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Wednesday, April 30, 2014

What Makes a Person a Person?

I have written several articles already giving a robust defense of what a person is. But now I'd like to talk about what I see as a key component to a person.

My preferred definition of "person" comes from medieval philosopher Boethius, that a person is an individual substance of a rational nature. There are many things we think of when we think of persons: the capacity for rational thought, the ability to express oneself through language, the ability to form concepts, etc. And of course, I have argued in the past that it's not our present capacities that ground our personhood but our inherent capacities. This is why the unborn qualify as persons.

It's simply counterintuitive to refer to anything other than humans as persons. Even pro-choice writers use the terms "human" and "person" interchangeably until they want to justify abortion. Then they suddenly want to make a distinction between the two. Even in liberal movies or television shows, in which they're generally pro-choice, they'll still refer to a wanted unborn child as a "little person." Granted, intuitions are not always reliable in determining truth, but we are generally justified in trusting our intuitions unless someone gives us good reason otherwise.

Now all of the criteria I listed earlier are definitely things that persons can do. But there is one very important factor that goes into whether or not something should be considered a person: its inherent capacity for morality. A person is someone who can recognize a moral code and act accordingly. This is why human beings are persons and animals are not. If there were other animals that could determine the moral code and act accordingly, they could be considered people. But I don't think this will happen, since the differences between humanity and the rest of the animal kingdom are vast (e.g. humans have the unique ability to form concepts, and animal sounds are not "true" language).

Consider this: it is wrong for me to kill a human being (a discussion of why is irrelevant to this conversation). I can recognize that it is wrong for me to kill a human being, so if I kill a human being I must be captured, tried, and punished. However, our courts recognize that someone must be in their right mind in order to be punished for a crime, because if you do not understand that it's a crime, then you can't be held accountable for it. This is why the insanity defense is allowed, if it can be proven. Bear in mind that they are still a person because the inherent capacity is still there even if it's due to a permanent illness; it is just not presently-exercisable. See this article for more on capacities. I am just saying that they are not held responsible for their action because they were not in their right mind.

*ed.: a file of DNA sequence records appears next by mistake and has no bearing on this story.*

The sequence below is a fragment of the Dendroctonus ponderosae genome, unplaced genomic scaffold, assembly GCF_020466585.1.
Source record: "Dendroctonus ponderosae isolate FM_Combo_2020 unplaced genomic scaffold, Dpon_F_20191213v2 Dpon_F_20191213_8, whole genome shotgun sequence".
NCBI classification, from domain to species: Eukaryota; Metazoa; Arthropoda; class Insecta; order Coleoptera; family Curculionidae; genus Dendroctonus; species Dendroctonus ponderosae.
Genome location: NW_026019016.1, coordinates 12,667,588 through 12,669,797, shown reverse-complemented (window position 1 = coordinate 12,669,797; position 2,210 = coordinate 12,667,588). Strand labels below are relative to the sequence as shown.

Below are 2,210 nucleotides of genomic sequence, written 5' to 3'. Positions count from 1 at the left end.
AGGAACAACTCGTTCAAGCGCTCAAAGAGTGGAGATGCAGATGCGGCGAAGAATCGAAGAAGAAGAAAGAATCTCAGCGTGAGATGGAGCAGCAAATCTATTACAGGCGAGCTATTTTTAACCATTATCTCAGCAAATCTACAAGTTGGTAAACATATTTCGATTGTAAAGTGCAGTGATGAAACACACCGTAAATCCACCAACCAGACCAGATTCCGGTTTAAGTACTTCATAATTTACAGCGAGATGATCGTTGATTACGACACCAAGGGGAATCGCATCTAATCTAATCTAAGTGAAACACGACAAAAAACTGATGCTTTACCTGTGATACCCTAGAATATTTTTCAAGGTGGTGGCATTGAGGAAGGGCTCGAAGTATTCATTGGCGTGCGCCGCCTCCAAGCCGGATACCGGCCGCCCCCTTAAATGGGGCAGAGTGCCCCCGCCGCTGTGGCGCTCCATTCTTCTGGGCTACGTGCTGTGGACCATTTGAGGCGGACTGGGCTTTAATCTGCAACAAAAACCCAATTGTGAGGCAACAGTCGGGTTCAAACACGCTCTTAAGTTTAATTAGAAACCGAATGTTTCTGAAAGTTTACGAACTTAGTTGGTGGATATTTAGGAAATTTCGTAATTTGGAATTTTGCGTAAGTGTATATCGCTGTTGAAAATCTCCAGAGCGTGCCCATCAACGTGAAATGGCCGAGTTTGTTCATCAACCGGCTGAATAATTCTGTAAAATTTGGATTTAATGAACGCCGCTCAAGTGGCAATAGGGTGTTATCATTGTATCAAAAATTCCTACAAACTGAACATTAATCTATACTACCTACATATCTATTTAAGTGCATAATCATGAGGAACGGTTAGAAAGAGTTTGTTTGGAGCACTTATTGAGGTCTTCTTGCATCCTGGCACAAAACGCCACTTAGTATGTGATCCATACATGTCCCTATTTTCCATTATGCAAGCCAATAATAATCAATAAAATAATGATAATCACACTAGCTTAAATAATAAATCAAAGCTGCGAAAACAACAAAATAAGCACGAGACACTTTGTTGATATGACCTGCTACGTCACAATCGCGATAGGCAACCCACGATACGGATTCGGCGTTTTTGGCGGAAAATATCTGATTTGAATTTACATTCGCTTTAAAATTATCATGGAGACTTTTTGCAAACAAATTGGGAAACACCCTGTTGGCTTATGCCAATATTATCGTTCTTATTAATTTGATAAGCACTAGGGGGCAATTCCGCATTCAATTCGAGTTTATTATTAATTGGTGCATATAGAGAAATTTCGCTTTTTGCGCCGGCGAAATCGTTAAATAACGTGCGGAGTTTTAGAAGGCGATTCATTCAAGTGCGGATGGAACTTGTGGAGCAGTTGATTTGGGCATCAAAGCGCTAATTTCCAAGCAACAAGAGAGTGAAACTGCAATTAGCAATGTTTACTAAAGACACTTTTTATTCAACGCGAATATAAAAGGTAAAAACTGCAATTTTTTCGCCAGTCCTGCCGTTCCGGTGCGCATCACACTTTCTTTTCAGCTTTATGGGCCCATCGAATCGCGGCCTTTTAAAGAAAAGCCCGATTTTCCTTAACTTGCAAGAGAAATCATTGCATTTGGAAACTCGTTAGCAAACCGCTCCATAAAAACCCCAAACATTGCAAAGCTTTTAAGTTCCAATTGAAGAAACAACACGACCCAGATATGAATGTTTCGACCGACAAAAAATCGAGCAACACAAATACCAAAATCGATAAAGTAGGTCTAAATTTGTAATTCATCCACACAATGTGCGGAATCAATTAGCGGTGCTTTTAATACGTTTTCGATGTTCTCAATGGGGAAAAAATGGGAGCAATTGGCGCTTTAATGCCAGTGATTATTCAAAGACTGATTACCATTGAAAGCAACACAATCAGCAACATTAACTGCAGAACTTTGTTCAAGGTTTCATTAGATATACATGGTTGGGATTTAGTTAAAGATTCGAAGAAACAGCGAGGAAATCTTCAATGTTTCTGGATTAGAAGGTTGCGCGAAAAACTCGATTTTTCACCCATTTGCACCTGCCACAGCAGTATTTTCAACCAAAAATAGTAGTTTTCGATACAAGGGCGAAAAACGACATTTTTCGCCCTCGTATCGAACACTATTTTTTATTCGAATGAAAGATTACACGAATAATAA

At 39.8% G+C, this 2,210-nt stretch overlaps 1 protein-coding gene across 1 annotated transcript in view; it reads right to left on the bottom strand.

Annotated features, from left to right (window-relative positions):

Additionally, we do not hold animals responsible for committing moral crimes. If I wander into a bear cave, I am responsible if I get mauled by a bear. But if someone wanders onto my property and I kill them without giving them a chance to leave, I am held responsible. Murder, rape, cannibalism, and all sorts of moral crimes occur in nature, yet the animals are not responsible for them because they can't recognize right from wrong. This is the way of things, and it also shows that we simply don't need to recognize animals as persons, because these things happen in nature, in the wild, anyway. It's the ecosystem and the circle of life.

Now, obviously animals do feel pain and many of them are conscious. So not recognizing animals as persons does not mean we can treat them however we want. I am morally opposed to hunting for sport. But it does mean that animals are not intrinsically valuable like humans are. Rounding up a group of dolphins and killing them is not morally the same as rounding up a group of human children and killing them, even though killing a group of dolphins probably still deserves some punishment. But to consider animals as persons is an illegitimate move by those who would try to deny that very same personhood to human unborn children.

One final word on the matter. Without delving into an off-topic discussion about whether morality is objective, I am not saying that you must agree with us on morality to be considered a person. Peter Singer is still a person, even though he believes that infanticide is morally permissible. But he is a rational entity, capable of recognizing morality, even if some of the moral conclusions he draws are reprehensible. This is why your rational nature is essential to your personhood. As human beings with rational minds, not only can we recognize that certain things are right and wrong, but we can also, through argumentation and logic, come closer to the truth on matters of morality.

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